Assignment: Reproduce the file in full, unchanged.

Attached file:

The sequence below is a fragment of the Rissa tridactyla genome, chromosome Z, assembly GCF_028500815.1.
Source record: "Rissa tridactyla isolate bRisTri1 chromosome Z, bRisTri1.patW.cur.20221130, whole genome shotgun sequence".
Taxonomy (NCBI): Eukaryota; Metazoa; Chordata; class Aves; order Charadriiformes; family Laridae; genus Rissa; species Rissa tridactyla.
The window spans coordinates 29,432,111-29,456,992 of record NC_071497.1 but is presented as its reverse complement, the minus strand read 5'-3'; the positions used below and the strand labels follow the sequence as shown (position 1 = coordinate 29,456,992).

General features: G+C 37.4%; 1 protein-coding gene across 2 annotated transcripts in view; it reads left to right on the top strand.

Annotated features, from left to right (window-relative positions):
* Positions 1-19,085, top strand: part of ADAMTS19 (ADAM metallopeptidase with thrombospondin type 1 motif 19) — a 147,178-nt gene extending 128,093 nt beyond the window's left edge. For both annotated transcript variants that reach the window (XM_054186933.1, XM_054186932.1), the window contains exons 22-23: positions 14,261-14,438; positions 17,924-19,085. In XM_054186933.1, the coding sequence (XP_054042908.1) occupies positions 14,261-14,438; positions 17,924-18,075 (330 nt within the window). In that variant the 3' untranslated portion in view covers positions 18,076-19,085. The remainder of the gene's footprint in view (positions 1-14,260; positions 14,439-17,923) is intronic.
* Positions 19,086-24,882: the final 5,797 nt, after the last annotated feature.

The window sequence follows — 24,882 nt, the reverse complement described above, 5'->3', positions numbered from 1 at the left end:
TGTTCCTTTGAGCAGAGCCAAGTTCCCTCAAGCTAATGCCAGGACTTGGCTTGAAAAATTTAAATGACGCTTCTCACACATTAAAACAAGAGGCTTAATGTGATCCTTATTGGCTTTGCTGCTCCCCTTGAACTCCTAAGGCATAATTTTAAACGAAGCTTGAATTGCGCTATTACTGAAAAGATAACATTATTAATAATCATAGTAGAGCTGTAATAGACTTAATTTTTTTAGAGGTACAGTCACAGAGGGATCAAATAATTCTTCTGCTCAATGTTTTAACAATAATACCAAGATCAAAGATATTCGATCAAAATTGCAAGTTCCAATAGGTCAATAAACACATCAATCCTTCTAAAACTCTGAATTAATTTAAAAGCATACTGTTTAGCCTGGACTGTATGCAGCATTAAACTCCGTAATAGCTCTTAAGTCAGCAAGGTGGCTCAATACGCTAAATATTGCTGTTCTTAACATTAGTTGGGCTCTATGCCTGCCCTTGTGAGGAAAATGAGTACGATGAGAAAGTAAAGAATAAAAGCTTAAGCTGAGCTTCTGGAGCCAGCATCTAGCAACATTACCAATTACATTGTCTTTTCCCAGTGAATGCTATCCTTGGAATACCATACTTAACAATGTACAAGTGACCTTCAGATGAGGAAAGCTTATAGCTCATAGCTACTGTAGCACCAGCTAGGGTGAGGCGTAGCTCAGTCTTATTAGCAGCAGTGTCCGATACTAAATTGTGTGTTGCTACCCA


The sequence below is a fragment of the Rissa tridactyla genome, chromosome Z, assembly GCF_028500815.1.
Source record: "Rissa tridactyla isolate bRisTri1 chromosome Z, bRisTri1.patW.cur.20221130, whole genome shotgun sequence".
Taxonomy (NCBI): Eukaryota; Metazoa; Chordata; class Aves; order Charadriiformes; family Laridae; genus Rissa; species Rissa tridactyla.
The window spans coordinates 29,432,111-29,456,992 of record NC_071497.1 but is presented as its reverse complement, the minus strand read 5'-3'; the positions used below and the strand labels follow the sequence as shown (position 1 = coordinate 29,456,992).

General features: G+C 37.4%; 1 protein-coding gene across 2 annotated transcripts in view; it reads left to right on the top strand.

Annotated features, from left to right (window-relative positions):
* Positions 1-19,085, top strand: part of ADAMTS19 (ADAM metallopeptidase with thrombospondin type 1 motif 19) — a 147,178-nt gene extending 128,093 nt beyond the window's left edge. For both annotated transcript variants that reach the window (XM_054186933.1, XM_054186932.1), the window contains exons 22-23: positions 14,261-14,438; positions 17,924-19,085. In XM_054186933.1, the coding sequence (XP_054042908.1) occupies positions 14,261-14,438; positions 17,924-18,075 (330 nt within the window). In that variant the 3' untranslated portion in view covers positions 18,076-19,085. The remainder of the gene's footprint in view (positions 1-14,260; positions 14,439-17,923) is intronic.
* Positions 19,086-24,882: the final 5,797 nt, after the last annotated feature.

The window sequence follows — 24,882 nt, the reverse complement described above, 5'->3', positions numbered from 1 at the left end:
TGTTCCTTTGAGCAGAGCCAAGTTCCCTCAAGCTAATGCCAGGACTTGGCTTGAAAAATTTAAATGACGCTTCTCACACATTAAAACAAGAGGCTTAATGTGATCCTTATTGGCTTTGCTGCTCCCCTTGAACTCCTAAGGCATAATTTTAAACGAAGCTTGAATTGCGCTATTACTGAAAAGATAACATTATTAATAATCATAGTAGAGCTGTAATAGACTTAATTTTTTTAGAGGTACAGTCACAGAGGGATCAAATAATTCTTCTGCTCAATGTTTTAACAATAATACCAAGATCAAAGATATTCGATCAAAATTGCAAGTTCCAATAGGTCAATAAACACATCAATCCTTCTAAAACTCTGAATTAATTTAAAAGCATACTGTTTAGCCTGGACTGTATGCAGCATTAAACTCCGTAATAGCTCTTAAGTCAGCAAGGTGGCTCAATACGCTAAATATTGCTGTTCTTAACATTAGTTGGGCTCTATGCCTGCCCTTGTGAGGAAAATGAGTACGATGAGAAAGTAAAGAATAAAAGCTTAAGCTGAGCTTCTGGAGCCAGCATCTAGCAACATTACCAATTACATTGTCTTTTCCCAGTGAATGCTATCCTTGGAATACCATACTTAACAATGTACAAGTGACCTTCAGATGAGGAAAGCTTATAGCTCATAGCTACTGTAGCACCAGCTAGGGTGAGGCGTAGCTCAGTCTTATTAGCAGCAGTGTCCGATACTAAATTGTGTGTTGCTACCCA